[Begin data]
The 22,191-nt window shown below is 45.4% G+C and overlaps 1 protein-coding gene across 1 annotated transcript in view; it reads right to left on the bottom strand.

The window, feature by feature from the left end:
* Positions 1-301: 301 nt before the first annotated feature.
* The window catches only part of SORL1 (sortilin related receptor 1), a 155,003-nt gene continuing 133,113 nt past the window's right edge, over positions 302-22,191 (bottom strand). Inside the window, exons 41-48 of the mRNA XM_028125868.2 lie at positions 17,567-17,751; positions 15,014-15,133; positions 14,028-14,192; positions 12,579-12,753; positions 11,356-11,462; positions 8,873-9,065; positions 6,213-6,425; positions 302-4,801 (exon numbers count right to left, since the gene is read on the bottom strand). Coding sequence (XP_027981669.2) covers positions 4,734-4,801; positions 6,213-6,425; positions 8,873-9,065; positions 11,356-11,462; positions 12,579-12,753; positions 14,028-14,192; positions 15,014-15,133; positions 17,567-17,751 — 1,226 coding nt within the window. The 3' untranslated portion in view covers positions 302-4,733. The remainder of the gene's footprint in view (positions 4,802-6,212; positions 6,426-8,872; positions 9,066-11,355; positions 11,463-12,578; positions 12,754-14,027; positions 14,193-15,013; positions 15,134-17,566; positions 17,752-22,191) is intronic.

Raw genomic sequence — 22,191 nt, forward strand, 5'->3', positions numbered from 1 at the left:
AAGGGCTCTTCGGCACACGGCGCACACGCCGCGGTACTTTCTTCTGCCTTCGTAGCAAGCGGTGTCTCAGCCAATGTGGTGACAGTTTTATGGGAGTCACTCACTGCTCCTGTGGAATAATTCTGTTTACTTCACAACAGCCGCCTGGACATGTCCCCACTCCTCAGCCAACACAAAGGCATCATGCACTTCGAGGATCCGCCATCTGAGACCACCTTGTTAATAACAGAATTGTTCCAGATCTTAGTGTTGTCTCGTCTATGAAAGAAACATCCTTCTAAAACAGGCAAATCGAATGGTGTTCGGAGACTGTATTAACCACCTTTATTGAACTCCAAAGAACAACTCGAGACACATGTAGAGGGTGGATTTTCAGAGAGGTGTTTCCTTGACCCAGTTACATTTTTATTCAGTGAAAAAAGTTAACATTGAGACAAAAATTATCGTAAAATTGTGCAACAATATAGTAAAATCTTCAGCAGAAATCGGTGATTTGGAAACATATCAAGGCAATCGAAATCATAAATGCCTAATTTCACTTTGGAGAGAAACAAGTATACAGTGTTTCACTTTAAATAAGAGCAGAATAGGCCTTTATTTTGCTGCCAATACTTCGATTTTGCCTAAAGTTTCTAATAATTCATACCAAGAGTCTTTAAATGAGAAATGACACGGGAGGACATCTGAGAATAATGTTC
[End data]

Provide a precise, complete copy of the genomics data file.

The 22,191-nt window shown below is 45.4% G+C and overlaps 1 protein-coding gene across 1 annotated transcript in view; it reads right to left on the bottom strand.

The window, feature by feature from the left end:
* Positions 1-301: 301 nt before the first annotated feature.
* The window catches only part of SORL1 (sortilin related receptor 1), a 155,003-nt gene continuing 133,113 nt past the window's right edge, over positions 302-22,191 (bottom strand). Inside the window, exons 41-48 of the mRNA XM_028125868.2 lie at positions 17,567-17,751; positions 15,014-15,133; positions 14,028-14,192; positions 12,579-12,753; positions 11,356-11,462; positions 8,873-9,065; positions 6,213-6,425; positions 302-4,801 (exon numbers count right to left, since the gene is read on the bottom strand). Coding sequence (XP_027981669.2) covers positions 4,734-4,801; positions 6,213-6,425; positions 8,873-9,065; positions 11,356-11,462; positions 12,579-12,753; positions 14,028-14,192; positions 15,014-15,133; positions 17,567-17,751 — 1,226 coding nt within the window. The 3' untranslated portion in view covers positions 302-4,733. The remainder of the gene's footprint in view (positions 4,802-6,212; positions 6,426-8,872; positions 9,066-11,355; positions 11,463-12,578; positions 12,754-14,027; positions 14,193-15,013; positions 15,134-17,566; positions 17,752-22,191) is intronic.

Raw genomic sequence — 22,191 nt, forward strand, 5'->3', positions numbered from 1 at the left:
AAGGGCTCTTCGGCACACGGCGCACACGCCGCGGTACTTTCTTCTGCCTTCGTAGCAAGCGGTGTCTCAGCCAATGTGGTGACAGTTTTATGGGAGTCACTCACTGCTCCTGTGGAATAATTCTGTTTACTTCACAACAGCCGCCTGGACATGTCCCCACTCCTCAGCCAACACAAAGGCATCATGCACTTCGAGGATCCGCCATCTGAGACCACCTTGTTAATAACAGAATTGTTCCAGATCTTAGTGTTGTCTCGTCTATGAAAGAAACATCCTTCTAAAACAGGCAAATCGAATGGTGTTCGGAGACTGTATTAACCACCTTTATTGAACTCCAAAGAACAACTCGAGACACATGTAGAGGGTGGATTTTCAGAGAGGTGTTTCCTTGACCCAGTTACATTTTTATTCAGTGAAAAAAGTTAACATTGAGACAAAAATTATCGTAAAATTGTGCAACAATATAGTAAAATCTTCAGCAGAAATCGGTGATTTGGAAACATATCAAGGCAATCGAAATCATAAATGCCTAATTTCACTTTGGAGAGAAACAAGTATACAGTGTTTCACTTTAAATAAGAGCAGAATAGGCCTTTATTTTGCTGCCAATACTTCGATTTTGCCTAAAGTTTCTAATAATTCATACCAAGAGTCTTTAAATGAGAAATGACACGGGAGGACATCTGAGAATAATGTTC